There are bird-blinds at the nature sanctuary I frequent as if going to church.  Along a marshy man-made pond are a series of four small shelters, where humans can observe the ducks and other winged creatures in the water without being noticed.  The blinds are constructed of a simple steel framework covered with many vertical tree trunks and branches for camouflaged viewings. I felt pulled to walk back into the narrow wooded area around the pond to see what I could see, although it was midday and the many thousands of cranes and snow geese were congregating on the open cut-corn fields surrounding the pond.  They are the main attraction, feasting on dry corn cobs, insects and such. At sunset they may come to the pond area to rest for the night, safe from coyotes.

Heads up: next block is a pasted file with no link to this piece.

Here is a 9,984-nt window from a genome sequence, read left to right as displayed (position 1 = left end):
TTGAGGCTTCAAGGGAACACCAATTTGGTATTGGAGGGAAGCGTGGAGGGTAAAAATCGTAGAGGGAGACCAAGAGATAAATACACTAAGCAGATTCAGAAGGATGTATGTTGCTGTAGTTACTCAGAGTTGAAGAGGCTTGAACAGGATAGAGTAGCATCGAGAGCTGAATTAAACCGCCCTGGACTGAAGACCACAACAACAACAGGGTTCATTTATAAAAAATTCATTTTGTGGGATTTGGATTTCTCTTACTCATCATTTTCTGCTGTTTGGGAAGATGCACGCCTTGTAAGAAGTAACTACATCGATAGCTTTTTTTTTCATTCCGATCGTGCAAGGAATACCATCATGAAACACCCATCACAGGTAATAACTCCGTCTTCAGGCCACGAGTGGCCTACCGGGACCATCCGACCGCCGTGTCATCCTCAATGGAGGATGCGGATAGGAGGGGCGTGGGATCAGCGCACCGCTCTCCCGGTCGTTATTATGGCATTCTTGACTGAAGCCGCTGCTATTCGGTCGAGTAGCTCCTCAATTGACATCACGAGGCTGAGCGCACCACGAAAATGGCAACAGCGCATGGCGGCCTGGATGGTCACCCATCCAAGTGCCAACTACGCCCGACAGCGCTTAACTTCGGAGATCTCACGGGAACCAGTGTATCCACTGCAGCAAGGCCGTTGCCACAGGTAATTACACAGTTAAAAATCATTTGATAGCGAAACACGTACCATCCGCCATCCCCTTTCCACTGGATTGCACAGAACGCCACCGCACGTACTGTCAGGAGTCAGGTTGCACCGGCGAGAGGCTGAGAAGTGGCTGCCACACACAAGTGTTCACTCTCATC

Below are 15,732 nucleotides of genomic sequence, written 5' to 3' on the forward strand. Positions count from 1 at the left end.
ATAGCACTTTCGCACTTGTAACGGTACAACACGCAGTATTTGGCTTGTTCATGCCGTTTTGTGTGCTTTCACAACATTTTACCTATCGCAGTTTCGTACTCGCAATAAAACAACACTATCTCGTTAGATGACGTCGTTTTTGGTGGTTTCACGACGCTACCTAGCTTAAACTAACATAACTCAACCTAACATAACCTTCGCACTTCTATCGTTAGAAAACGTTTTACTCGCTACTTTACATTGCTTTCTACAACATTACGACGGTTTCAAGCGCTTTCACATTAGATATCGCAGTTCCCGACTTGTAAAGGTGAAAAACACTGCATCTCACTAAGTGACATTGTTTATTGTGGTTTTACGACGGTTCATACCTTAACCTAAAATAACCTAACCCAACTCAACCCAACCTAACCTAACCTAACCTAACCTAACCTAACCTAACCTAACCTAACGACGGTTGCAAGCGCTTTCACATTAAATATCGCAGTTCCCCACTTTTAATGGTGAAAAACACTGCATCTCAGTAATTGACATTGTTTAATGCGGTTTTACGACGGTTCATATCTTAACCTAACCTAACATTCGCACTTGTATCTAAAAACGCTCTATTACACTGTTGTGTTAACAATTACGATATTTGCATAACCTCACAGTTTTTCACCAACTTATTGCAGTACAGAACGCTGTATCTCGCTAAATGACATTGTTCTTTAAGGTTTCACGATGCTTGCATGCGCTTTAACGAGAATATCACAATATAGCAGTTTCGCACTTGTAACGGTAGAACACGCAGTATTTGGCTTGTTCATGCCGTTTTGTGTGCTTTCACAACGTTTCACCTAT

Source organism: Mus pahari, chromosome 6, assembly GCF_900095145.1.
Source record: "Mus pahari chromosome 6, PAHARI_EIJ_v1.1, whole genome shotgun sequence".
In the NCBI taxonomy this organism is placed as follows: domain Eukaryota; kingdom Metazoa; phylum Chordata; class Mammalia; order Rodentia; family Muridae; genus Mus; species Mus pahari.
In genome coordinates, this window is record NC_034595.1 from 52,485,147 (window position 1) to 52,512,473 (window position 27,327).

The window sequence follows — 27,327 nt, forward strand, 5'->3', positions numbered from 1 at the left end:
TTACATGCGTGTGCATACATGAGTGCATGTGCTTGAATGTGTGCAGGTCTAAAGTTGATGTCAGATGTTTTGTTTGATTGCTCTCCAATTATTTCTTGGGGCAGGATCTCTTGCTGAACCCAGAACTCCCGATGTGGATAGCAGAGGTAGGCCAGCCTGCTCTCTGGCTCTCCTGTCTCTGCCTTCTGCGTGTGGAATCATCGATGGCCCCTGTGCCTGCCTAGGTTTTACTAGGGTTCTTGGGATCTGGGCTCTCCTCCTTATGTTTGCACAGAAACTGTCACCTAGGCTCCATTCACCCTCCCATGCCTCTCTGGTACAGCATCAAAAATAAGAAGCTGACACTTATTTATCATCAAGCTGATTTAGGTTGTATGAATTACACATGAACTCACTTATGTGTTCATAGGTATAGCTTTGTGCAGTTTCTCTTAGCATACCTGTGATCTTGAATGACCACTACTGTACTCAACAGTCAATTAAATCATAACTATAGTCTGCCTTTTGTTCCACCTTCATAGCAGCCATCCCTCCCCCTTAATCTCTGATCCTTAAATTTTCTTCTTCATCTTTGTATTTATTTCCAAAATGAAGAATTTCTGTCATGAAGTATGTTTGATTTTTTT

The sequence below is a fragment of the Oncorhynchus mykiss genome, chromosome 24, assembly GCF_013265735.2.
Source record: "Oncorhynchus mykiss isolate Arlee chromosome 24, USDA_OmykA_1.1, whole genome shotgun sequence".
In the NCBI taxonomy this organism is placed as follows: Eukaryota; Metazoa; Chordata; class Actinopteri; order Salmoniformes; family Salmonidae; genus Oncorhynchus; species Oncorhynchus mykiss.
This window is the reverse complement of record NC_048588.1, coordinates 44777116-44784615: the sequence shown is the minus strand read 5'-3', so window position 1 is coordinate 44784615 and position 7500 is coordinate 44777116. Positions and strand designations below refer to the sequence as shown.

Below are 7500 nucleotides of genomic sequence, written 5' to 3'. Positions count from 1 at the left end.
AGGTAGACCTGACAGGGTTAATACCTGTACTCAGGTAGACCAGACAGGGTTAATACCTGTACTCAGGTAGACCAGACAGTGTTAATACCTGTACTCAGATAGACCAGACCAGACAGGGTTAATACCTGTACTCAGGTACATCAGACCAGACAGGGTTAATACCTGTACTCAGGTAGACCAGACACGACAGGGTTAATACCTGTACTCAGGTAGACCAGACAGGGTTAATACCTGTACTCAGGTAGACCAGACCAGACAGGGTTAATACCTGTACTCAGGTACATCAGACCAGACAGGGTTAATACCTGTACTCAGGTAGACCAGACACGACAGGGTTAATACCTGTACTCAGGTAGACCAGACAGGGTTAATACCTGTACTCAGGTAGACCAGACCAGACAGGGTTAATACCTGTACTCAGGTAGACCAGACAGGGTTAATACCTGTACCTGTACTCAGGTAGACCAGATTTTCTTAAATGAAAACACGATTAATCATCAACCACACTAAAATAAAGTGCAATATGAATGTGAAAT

On this late December afternoon, it was luck that just as I was approaching the exit on the freeway south of Albuquerque, I saw Snow Geese and Sandhill Cranes flying in a tremendous undulating cloud above the fields to my left.  Many hundreds were moving in a fluid whirl like a massive hive of swarming honey bees. But that does not say enough in terms of the scale of these sizable birds, I had to pull over into the breakdown lane to watch, as I burst into tears to witness such a rare spectacle. My beloveds, these birds migrate long distances to spend the winter months here in New Mexico.  As their flyway is in close proximity to me, under an hour, a yearly love affair has begun again.  This day as I walked to each blind around the marshy pond, I came face-to-face with a shy brown mule deer.  We surprised one another on the path.  Our eyes met for a moment when I looked up and saw her standing about 20 feet in front of me.  A gift to behold, she jumped out of view almost instantly and disappeared into the brush along the edge of the next corn field.